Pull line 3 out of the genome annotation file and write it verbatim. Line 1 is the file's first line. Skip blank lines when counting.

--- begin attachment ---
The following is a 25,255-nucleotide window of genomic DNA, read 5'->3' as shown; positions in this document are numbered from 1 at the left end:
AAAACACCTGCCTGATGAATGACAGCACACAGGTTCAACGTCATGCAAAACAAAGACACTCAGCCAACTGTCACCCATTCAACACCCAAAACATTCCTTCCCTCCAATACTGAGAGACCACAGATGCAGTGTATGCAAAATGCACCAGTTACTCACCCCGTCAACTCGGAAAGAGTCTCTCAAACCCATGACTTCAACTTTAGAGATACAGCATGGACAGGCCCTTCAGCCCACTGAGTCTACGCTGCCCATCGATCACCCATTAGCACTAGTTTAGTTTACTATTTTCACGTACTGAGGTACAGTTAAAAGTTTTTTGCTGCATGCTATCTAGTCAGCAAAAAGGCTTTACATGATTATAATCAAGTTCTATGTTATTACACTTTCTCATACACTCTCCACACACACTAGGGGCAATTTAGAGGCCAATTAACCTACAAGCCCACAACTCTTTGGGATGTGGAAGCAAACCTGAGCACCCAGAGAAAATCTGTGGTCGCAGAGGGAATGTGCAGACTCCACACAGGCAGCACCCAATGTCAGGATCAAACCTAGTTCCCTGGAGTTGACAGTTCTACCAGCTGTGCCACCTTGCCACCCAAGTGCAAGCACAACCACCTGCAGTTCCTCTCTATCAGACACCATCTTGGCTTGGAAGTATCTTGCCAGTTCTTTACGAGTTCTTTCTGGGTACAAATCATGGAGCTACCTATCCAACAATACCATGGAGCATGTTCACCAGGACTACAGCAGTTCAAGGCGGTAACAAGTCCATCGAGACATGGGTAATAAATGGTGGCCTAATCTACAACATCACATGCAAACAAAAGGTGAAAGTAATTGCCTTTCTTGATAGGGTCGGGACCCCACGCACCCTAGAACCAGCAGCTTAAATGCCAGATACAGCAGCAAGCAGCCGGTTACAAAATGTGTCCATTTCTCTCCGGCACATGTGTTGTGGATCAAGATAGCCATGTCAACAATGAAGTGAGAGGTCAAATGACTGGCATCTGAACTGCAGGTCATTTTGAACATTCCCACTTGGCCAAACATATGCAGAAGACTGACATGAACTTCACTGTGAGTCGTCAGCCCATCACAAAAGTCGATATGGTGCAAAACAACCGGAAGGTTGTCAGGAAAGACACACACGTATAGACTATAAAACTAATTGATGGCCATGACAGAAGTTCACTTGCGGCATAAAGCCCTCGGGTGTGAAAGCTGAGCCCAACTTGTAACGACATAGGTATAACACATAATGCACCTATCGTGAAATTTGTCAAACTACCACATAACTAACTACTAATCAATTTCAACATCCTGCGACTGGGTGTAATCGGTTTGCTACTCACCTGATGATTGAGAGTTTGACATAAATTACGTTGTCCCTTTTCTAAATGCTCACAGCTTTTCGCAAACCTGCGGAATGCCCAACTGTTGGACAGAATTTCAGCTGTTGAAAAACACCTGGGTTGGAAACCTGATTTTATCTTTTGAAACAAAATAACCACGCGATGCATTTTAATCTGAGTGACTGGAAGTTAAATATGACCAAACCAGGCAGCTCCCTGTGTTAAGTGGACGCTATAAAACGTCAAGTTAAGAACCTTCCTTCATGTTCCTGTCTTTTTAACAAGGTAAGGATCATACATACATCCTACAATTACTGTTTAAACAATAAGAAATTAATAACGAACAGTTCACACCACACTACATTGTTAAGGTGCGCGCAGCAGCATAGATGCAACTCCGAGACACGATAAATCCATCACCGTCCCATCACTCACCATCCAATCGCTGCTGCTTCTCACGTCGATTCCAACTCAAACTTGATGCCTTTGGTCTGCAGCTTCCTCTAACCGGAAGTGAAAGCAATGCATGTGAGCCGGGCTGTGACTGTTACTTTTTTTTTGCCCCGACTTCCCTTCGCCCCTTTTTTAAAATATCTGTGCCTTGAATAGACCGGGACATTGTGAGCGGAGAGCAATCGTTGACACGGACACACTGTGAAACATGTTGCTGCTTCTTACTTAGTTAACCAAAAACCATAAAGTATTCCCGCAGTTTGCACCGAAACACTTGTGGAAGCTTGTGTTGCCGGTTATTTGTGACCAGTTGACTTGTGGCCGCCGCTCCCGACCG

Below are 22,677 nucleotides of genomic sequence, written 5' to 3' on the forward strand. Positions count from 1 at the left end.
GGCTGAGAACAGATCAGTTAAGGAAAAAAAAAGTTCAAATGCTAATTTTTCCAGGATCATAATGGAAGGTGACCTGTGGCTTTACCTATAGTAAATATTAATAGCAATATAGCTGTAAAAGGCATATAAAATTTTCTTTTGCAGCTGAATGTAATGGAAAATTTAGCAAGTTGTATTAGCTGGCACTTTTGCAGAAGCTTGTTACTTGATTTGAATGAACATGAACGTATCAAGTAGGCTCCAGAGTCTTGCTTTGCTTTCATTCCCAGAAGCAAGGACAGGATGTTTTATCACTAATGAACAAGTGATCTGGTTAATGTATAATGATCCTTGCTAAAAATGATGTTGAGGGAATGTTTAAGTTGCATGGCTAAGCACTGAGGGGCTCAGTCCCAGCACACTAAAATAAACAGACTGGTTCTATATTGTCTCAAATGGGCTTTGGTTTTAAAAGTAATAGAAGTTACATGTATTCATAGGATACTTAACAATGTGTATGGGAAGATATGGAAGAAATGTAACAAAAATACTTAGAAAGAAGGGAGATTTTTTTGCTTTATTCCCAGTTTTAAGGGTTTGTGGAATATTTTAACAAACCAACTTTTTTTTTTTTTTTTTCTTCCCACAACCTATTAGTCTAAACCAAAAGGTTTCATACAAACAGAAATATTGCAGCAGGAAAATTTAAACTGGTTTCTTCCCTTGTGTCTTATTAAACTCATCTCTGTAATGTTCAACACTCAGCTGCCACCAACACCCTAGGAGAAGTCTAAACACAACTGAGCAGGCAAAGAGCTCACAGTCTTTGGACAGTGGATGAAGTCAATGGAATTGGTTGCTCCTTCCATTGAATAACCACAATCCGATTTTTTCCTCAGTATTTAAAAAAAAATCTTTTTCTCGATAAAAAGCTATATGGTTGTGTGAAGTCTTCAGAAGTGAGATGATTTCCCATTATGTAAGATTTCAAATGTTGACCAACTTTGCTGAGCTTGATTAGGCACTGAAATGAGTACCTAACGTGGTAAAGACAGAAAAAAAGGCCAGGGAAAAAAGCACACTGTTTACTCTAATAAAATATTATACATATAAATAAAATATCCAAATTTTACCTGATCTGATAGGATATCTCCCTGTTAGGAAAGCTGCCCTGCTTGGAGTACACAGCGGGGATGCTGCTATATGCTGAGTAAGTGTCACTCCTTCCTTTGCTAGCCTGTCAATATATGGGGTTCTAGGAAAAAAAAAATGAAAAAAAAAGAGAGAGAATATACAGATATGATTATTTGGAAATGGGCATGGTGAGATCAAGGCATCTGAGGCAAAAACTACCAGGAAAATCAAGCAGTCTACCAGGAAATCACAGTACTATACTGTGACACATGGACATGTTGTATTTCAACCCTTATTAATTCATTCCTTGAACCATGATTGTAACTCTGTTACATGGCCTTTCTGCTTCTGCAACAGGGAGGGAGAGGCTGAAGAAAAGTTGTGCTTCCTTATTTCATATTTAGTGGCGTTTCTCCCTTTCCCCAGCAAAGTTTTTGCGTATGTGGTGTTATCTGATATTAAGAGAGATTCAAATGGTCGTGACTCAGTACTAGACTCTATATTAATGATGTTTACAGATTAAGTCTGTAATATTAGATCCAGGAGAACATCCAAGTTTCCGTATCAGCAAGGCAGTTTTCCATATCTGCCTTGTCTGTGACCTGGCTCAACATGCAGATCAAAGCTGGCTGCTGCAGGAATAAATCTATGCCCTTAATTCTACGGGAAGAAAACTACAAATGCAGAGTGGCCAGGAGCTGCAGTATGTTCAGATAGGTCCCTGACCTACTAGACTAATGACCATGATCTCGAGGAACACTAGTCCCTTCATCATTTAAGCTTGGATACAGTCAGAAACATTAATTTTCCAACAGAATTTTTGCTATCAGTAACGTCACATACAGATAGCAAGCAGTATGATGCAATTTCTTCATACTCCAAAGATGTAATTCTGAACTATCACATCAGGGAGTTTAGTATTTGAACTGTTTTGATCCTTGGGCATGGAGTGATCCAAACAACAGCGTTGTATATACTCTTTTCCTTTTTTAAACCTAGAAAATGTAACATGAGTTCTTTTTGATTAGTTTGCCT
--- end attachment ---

Below are 22,677 nucleotides of genomic sequence, written 5' to 3' on the forward strand. Positions count from 1 at the left end.